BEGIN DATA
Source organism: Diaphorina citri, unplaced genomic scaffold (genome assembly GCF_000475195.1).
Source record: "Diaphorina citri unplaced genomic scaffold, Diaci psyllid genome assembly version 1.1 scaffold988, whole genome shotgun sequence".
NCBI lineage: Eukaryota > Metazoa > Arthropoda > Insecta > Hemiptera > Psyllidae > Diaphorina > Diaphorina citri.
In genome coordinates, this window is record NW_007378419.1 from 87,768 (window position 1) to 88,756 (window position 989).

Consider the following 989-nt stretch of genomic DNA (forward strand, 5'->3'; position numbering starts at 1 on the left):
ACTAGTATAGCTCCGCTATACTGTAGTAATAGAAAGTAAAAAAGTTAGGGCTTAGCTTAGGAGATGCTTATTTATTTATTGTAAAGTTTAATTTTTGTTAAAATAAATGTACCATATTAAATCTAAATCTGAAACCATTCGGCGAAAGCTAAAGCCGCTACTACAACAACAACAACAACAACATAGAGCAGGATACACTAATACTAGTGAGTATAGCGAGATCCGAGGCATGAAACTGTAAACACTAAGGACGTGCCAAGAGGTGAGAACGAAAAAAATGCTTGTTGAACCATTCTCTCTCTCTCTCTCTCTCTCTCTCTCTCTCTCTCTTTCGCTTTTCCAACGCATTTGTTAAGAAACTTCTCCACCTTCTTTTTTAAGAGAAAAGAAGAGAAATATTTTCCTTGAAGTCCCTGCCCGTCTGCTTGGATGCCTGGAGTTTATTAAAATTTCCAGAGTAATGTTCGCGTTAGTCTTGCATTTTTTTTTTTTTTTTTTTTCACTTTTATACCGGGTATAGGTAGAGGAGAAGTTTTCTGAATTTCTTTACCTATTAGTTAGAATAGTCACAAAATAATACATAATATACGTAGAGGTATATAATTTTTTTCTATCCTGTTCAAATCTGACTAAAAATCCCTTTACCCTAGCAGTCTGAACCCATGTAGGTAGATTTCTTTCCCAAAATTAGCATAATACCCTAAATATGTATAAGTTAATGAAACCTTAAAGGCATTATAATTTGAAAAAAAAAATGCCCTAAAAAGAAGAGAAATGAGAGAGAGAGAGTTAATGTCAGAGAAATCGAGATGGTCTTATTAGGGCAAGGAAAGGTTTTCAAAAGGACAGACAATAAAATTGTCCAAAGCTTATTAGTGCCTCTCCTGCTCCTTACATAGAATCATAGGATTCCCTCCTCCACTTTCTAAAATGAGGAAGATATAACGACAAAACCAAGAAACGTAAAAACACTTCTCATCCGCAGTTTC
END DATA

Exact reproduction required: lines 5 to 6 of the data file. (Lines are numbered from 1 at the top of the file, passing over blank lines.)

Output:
Consider the following 989-nt stretch of genomic DNA (forward strand, 5'->3'; position numbering starts at 1 on the left):
ACTAGTATAGCTCCGCTATACTGTAGTAATAGAAAGTAAAAAAGTTAGGGCTTAGCTTAGGAGATGCTTATTTATTTATTGTAAAGTTTAATTTTTGTTAAAATAAATGTACCATATTAAATCTAAATCTGAAACCATTCGGCGAAAGCTAAAGCCGCTACTACAACAACAACAACAACAACATAGAGCAGGATACACTAATACTAGTGAGTATAGCGAGATCCGAGGCATGAAACTGTAAACACTAAGGACGTGCCAAGAGGTGAGAACGAAAAAAATGCTTGTTGAACCATTCTCTCTCTCTCTCTCTCTCTCTCTCTCTCTCTCTCTTTCGCTTTTCCAACGCATTTGTTAAGAAACTTCTCCACCTTCTTTTTTAAGAGAAAAGAAGAGAAATATTTTCCTTGAAGTCCCTGCCCGTCTGCTTGGATGCCTGGAGTTTATTAAAATTTCCAGAGTAATGTTCGCGTTAGTCTTGCATTTTTTTTTTTTTTTTTTTTCACTTTTATACCGGGTATAGGTAGAGGAGAAGTTTTCTGAATTTCTTTACCTATTAGTTAGAATAGTCACAAAATAATACATAATATACGTAGAGGTATATAATTTTTTTCTATCCTGTTCAAATCTGACTAAAAATCCCTTTACCCTAGCAGTCTGAACCCATGTAGGTAGATTTCTTTCCCAAAATTAGCATAATACCCTAAATATGTATAAGTTAATGAAACCTTAAAGGCATTATAATTTGAAAAAAAAAATGCCCTAAAAAGAAGAGAAATGAGAGAGAGAGAGTTAATGTCAGAGAAATCGAGATGGTCTTATTAGGGCAAGGAAAGGTTTTCAAAAGGACAGACAATAAAATTGTCCAAAGCTTATTAGTGCCTCTCCTGCTCCTTACATAGAATCATAGGATTCCCTCCTCCACTTTCTAAAATGAGGAAGATATAACGACAAAACCAAGAAACGTAAAAACACTTCTCATCCGCAGTTTC